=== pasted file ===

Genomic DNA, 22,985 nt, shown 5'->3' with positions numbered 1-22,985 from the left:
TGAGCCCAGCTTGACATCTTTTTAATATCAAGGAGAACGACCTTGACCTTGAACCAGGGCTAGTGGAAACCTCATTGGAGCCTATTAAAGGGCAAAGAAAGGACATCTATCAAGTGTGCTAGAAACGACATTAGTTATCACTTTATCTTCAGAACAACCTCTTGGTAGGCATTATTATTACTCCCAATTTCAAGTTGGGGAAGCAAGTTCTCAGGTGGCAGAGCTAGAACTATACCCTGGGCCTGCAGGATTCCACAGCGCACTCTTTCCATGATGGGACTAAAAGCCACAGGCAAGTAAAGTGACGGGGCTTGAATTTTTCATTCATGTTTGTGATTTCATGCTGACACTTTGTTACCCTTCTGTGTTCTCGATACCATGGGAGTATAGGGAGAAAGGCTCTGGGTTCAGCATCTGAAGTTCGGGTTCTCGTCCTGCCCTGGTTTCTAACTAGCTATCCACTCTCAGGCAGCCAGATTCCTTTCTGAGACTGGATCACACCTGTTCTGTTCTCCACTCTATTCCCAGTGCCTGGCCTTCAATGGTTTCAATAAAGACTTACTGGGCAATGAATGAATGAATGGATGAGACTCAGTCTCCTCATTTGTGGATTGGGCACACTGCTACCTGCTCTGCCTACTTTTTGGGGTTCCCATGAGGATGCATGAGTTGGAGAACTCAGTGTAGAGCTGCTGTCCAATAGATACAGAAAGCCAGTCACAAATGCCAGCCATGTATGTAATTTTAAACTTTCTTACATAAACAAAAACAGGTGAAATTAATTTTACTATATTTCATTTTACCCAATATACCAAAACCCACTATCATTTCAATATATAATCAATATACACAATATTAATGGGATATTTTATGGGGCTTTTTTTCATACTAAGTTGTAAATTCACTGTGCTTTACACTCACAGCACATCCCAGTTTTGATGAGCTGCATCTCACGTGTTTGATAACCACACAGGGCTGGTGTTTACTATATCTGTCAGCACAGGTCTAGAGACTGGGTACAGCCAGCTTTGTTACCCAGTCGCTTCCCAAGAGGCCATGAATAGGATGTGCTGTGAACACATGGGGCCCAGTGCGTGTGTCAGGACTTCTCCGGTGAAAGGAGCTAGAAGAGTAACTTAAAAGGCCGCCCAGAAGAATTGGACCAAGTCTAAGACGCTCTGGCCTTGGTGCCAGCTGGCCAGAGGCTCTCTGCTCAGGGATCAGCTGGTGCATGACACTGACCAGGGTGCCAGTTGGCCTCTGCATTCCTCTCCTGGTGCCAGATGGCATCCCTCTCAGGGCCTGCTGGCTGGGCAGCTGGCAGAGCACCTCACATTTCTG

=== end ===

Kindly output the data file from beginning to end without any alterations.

Genomic DNA, 22,985 nt, shown 5'->3' with positions numbered 1-22,985 from the left:
TGAGCCCAGCTTGACATCTTTTTAATATCAAGGAGAACGACCTTGACCTTGAACCAGGGCTAGTGGAAACCTCATTGGAGCCTATTAAAGGGCAAAGAAAGGACATCTATCAAGTGTGCTAGAAACGACATTAGTTATCACTTTATCTTCAGAACAACCTCTTGGTAGGCATTATTATTACTCCCAATTTCAAGTTGGGGAAGCAAGTTCTCAGGTGGCAGAGCTAGAACTATACCCTGGGCCTGCAGGATTCCACAGCGCACTCTTTCCATGATGGGACTAAAAGCCACAGGCAAGTAAAGTGACGGGGCTTGAATTTTTCATTCATGTTTGTGATTTCATGCTGACACTTTGTTACCCTTCTGTGTTCTCGATACCATGGGAGTATAGGGAGAAAGGCTCTGGGTTCAGCATCTGAAGTTCGGGTTCTCGTCCTGCCCTGGTTTCTAACTAGCTATCCACTCTCAGGCAGCCAGATTCCTTTCTGAGACTGGATCACACCTGTTCTGTTCTCCACTCTATTCCCAGTGCCTGGCCTTCAATGGTTTCAATAAAGACTTACTGGGCAATGAATGAATGAATGGATGAGACTCAGTCTCCTCATTTGTGGATTGGGCACACTGCTACCTGCTCTGCCTACTTTTTGGGGTTCCCATGAGGATGCATGAGTTGGAGAACTCAGTGTAGAGCTGCTGTCCAATAGATACAGAAAGCCAGTCACAAATGCCAGCCATGTATGTAATTTTAAACTTTCTTACATAAACAAAAACAGGTGAAATTAATTTTACTATATTTCATTTTACCCAATATACCAAAACCCACTATCATTTCAATATATAATCAATATACACAATATTAATGGGATATTTTATGGGGCTTTTTTTCATACTAAGTTGTAAATTCACTGTGCTTTACACTCACAGCACATCCCAGTTTTGATGAGCTGCATCTCACGTGTTTGATAACCACACAGGGCTGGTGTTTACTATATCTGTCAGCACAGGTCTAGAGACTGGGTACAGCCAGCTTTGTTACCCAGTCGCTTCCCAAGAGGCCATGAATAGGATGTGCTGTGAACACATGGGGCCCAGTGCGTGTGTCAGGACTTCTCCGGTGAAAGGAGCTAGAAGAGTAACTTAAAAGGCCGCCCAGAAGAATTGGACCAAGTCTAAGACGCTCTGGCCTTGGTGCCAGCTGGCCAGAGGCTCTCTGCTCAGGGATCAGCTGGTGCATGACACTGACCAGGGTGCCAGTTGGCCTCTGCATTCCTCTCCTGGTGCCAGATGGCATCCCTCTCAGGGCCTGCTGGCTGGGCAGCTGGCAGAGCACCTCACATTTCTG